• More preferred pump agreements with payers, such as Medtronic/UHC?

  • Will users in the market for a new pump choose either 670G hybrid closed loop or tubeless Insulet Omnipod Dash?

  • See an even deeper dive on Basal-IQ here, including key features, competitive implications, and questions.

2. Control-IQ pivotal underway, US launch now expected in “summer 2019”; first part of PMA submission this September, enabling FDA review in pieces

As noted in our ADA coverage, the pivotal study of Tandem’s second-gen AID system, Control-IQ, is now enrolling – post here. A US launch of the hybrid closed loop with Dexcom’s G6/TypeZero algorithm (automatic correction boluses included!) is now expected in “summer 2019.” This is delayed from the previous goal to launch in “1H19,” though not too big. (Technically a June 21-30, 2019 launch would hit both “1H19” and “summer 2019,” though this seems less likely since the study is expected to wrap up in April.) Even if Control-IQ launches in late summer 2019 (e.g., August, just like Basal-IQ), it will very likely be the second hybrid closed loop on the US market – see our AID landscape here.

  • Tandem expects to submit Control-IQ as a rolling, “modular” PMA, with the first part of the submission to go to FDA this September. This will enable the agency to review the PMA in sections, instead of waiting for the full study results. (The full study is expected to end in April 2019.) Awesome! Assuming Tandem hits the timing, this also means Basal-IQ and Control-IQ will get to market within roughly a year of each other, an impressive pace of innovation and clinical trial/regulatory execution.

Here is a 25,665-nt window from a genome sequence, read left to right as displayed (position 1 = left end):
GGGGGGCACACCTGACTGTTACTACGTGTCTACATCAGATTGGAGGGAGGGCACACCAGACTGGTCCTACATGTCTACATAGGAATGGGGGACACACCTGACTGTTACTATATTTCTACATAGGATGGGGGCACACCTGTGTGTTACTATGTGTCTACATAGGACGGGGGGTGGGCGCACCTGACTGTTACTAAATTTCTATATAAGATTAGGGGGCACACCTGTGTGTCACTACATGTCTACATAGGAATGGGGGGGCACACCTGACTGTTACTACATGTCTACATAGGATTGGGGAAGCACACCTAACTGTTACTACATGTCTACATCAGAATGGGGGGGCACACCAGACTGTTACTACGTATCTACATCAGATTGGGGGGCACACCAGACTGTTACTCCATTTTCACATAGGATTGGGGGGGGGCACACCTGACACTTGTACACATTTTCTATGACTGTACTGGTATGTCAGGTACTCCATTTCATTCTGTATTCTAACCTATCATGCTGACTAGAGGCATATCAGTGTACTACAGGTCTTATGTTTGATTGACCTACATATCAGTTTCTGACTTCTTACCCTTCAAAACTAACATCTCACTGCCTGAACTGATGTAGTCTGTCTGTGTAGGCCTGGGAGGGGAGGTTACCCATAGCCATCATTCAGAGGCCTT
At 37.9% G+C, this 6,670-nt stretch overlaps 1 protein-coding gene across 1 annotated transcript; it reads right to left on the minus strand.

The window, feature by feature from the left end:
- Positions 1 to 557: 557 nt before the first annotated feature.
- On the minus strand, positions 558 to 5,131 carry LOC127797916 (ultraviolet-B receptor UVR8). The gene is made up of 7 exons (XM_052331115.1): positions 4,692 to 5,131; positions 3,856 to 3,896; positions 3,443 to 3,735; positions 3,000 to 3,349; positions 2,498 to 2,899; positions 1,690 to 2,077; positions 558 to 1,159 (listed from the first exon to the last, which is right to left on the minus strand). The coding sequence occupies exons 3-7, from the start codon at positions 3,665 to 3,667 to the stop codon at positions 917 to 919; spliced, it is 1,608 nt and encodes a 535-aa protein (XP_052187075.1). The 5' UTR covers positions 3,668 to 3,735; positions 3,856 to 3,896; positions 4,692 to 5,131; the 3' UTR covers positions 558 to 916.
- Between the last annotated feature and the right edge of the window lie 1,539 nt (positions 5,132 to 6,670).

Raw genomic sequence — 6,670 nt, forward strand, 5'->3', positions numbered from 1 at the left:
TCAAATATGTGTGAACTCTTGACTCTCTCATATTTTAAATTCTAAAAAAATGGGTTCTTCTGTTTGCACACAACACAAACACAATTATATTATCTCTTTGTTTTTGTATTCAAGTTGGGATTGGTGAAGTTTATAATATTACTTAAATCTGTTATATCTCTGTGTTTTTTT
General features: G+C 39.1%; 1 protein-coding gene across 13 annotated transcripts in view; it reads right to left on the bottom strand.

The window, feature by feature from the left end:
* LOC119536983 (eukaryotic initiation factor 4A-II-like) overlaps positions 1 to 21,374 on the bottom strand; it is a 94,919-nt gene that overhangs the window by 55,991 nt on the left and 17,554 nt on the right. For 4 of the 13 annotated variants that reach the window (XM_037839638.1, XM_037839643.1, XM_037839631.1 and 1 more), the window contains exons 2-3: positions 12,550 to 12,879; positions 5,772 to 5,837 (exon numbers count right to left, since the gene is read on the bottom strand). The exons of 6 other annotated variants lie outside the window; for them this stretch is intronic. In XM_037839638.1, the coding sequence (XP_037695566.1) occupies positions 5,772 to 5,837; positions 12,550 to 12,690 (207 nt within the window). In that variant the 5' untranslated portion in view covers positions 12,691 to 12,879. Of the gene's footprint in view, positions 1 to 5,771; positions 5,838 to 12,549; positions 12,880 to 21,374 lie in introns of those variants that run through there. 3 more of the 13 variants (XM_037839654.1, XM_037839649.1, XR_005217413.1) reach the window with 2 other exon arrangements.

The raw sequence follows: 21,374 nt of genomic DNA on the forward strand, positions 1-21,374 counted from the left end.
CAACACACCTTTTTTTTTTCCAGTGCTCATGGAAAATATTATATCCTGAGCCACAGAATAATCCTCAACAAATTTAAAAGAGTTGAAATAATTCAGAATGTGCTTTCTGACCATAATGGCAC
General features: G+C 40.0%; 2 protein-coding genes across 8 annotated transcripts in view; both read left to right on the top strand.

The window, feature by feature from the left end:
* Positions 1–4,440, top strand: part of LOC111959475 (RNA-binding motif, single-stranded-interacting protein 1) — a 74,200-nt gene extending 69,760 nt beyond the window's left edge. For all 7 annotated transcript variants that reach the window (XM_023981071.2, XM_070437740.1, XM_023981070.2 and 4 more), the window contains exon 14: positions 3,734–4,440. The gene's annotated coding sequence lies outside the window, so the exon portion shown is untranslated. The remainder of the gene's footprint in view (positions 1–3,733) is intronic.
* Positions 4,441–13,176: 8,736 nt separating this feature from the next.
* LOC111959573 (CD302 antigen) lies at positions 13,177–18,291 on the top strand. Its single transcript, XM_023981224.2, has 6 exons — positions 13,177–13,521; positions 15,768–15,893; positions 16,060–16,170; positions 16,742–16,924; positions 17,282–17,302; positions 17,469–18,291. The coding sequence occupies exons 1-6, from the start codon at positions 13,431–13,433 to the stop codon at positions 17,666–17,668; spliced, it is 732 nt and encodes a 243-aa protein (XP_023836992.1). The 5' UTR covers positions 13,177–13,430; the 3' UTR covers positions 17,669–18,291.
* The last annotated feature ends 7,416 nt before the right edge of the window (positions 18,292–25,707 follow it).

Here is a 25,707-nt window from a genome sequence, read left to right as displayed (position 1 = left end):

• The six-month, NIH-funded International Diabetes Closed Loop Study (iDCL protocol 3) will serve as the pivotal trial for Control-IQ. The study started as of June 28 and is expected to run until April 2019. The plan is to enroll 168 participants, comparing six months of closed-loop (t:slim X2/Control-IQ/G6) to six months of sensor-augmented pump therapy (same devices, no automation). The posting indicates the study is already recruiting at six centers: Sansum, Barbara Davis, Joslin, Mayo Clinic, Mount Sinai, and UVA. (Stanford is not yet recruiting, presumably because they are also running a Bionic Pancreas iLet bridging study right now.) The primary outcome is time-in-range (70-180 mg/dl) – nice! – with 32 (!) secondary outcomes including time >180 mg/dl, mean glucose (CGM), time <70 mg/dl, time <54 mg/dl, time in 70-140 mg/dl, time >250 mg/dl, coefficient of variation, and many others. (How awesome to see the consensus CGM metrics used!) Notably, A1c at 26 weeks is listed as the 14th secondary outcome – talk about a new era of diabetes clinical trials!

    • Notably, it appears the study’s enrollment criteria do not have limits on previous pump/CGM use or A1c levels – this should ensure a wide variety of patients included. We’re very happy to see this. One of the biggest concerns in all AID studies concerns the well-managed study populations, who are often doing far better than the average person with type 1. Will that be an issue here? The main inclusion criteria are on age (14+ years), total daily dose >10 units per day, type 1 diabetes for at least one year, and familiarity with carb counting. We wonder how many pump-naïve and CGM-naïve users will be included.

  • Notably, Tandem has notably taken a lot of the risks of this product off the table: The pivotal is NIH-funded and is now underway; the hardware/software integration is done; FDA has already approved Basal-IQ and G6, which differs from Control-IQ only in the control algorithm; and FDA is familiar with a version of this algorithm from years of academic studies with UVa’s DiAs. We see very low regulatory risk here, and hopefully big upside depending on how much Control-IQ improves glycemia and other outcomes over six months.

  • CEO Kim Blickenstaff noted some of the important advantages of this product over the competition (e.g., MiniMed 670G): (i) adding automatic correction boluses on top of basal modulation (leapfrogging 670G); (ii) Dexcom’s G6’s elimination of fingersticks, an “enormous advantage vs. anyone using 670G”; and (iii) simpler training and day-to-day system use. To these we would remote monitoring (with use of G6 app); ability to software update; and embedded Bluetooth. The one disadvantage is Tandem’s Control-IQ will be for 14+ years, while MiniMed 670G just got approved for 7+ years. Still, this is going to be a very, very strong product for Tandem.


-- by Adam Brown and Kelly Close